At Tong high school in Bradford, the general consensus seems to be that the words "asylum seeker" and "illegal" automatically go together.
It's a misapprehension that teacher Hayley Clacey is keen to debunk, which is one of the reasons why she has invited local charity Retas (Refugee Training and Advisory Service) to the school. Throughout the day, refugees from Russia, the Democratic Republic of Congo and Cameroon will work with children and class teachers to explain why people have to flee their own countries and what life is really like for those seeking refuge in the UK.
Bradford has two BNP councillors and 17 more candidates from the party seeking election next week. This political climate is something of which the school is keenly aware. With a catchment drawn primarily from two poor, predominantly white council estates, teachers are using the freedom of their hour-a-week tutorial programme to combat racism.
Holme Wood being one of them - Holme Wood and Buttershaw seemed to be the home of the roughest 'lads'. Twenty year back when I lived in God's Own City they certainly weren't big multiculturalists.
Influencing the voters of tomorrow while they're still young has also become a priority in Burnley, which, together with Oldham, experienced violent race-related disturbances in the summer of 2001. Around £250m has been spent on a total overhaul of Burnley's education system, with entire schools being closed, demolished, restructured and rebuilt.
Because of the way school catchment areas had been set historically, he explains, Burnley's secondary schools had been either overwhelmingly white or overwhelmingly black. The white schools got good results and were oversubscribed, and the minority ethnic schools got poor ones. All this is changing, partly as a result of a report published last summer on the reasons for the disturbances.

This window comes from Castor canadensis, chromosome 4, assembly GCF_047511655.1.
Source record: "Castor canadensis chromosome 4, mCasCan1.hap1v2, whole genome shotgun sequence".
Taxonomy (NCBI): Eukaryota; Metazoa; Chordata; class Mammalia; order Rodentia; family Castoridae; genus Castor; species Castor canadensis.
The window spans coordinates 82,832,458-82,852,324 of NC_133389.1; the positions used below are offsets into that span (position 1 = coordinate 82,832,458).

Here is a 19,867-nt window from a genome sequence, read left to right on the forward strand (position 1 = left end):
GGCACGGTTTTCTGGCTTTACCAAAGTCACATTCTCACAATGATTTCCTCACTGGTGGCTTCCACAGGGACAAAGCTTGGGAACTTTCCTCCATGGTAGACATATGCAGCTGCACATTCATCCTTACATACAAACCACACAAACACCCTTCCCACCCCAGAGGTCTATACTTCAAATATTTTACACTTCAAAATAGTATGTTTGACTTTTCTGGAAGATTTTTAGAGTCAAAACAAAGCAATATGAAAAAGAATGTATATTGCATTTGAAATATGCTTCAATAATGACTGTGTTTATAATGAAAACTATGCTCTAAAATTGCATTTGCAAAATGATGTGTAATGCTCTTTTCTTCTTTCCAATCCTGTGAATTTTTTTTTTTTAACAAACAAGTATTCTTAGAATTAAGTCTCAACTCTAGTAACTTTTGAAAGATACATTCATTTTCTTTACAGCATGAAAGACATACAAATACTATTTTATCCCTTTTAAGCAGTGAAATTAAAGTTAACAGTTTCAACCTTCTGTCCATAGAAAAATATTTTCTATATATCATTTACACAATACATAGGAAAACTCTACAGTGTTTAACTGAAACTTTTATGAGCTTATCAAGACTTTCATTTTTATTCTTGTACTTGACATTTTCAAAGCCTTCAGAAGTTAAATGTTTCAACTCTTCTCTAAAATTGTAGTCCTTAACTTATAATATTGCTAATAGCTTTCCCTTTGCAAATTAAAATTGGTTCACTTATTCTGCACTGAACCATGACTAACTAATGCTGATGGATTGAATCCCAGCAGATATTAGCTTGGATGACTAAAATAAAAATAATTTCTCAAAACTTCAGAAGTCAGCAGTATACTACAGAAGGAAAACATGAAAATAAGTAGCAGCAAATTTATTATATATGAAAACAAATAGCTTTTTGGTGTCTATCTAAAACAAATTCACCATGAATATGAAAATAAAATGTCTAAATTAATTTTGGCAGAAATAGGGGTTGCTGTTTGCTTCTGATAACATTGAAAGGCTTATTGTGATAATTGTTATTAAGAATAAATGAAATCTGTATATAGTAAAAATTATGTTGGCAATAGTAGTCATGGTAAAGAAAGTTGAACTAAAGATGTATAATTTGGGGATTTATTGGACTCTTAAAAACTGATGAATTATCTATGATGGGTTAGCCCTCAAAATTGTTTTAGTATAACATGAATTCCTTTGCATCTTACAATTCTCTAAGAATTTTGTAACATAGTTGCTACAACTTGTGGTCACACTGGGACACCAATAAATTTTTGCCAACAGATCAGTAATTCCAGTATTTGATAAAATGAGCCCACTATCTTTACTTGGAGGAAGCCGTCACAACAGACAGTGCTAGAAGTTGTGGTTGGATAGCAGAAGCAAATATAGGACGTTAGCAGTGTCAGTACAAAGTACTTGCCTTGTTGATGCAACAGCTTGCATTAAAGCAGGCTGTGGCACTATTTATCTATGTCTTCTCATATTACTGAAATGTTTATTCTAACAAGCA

"The county council is completely reorganising the schools, including the catchment areas, so there is a better mix of pupils," says Townsend. "Five new schools have just opened and we've got rid of all the old ones so the kids now have the chance to grow up together. The BNP are latching on to that and calling it forced integration. Of course you can never force integration, but you have to give people who would be open to that the chance to experience it."
Of course you can never force integration. Just close all the schools and open new, integrated ones. They can always go private, can't they ?
(Having one child at private secondary and two at State secondary, it's interesting to see that the private school is much more integrated than the State one, where the Asian Muslim kids form a separate group in the playground. At Speech Day they all sat together. Admittedly the state kids all live close to each other and their dads drive taxis, whereas at the private school they live miles apart and their parents are NHS consultants).
I've explained before why this kind of thing is only likely to delay, rather then stop, what I fear will be a split of of British politics on racial lines.
Arresting BNP members, Guardian exposes, BBC undercover documentaries, forced multiculturalism in schools are in the long term ineffective. Unless some kind of leftist police state comes into being.
There is always that possibility, I suppose. I'm just not sure that they could administer it competently enough to be effective !
PS - Sir Andrew Green's essay on the 'Britain a nation of immigrants' spin, "The Great Deception", is here.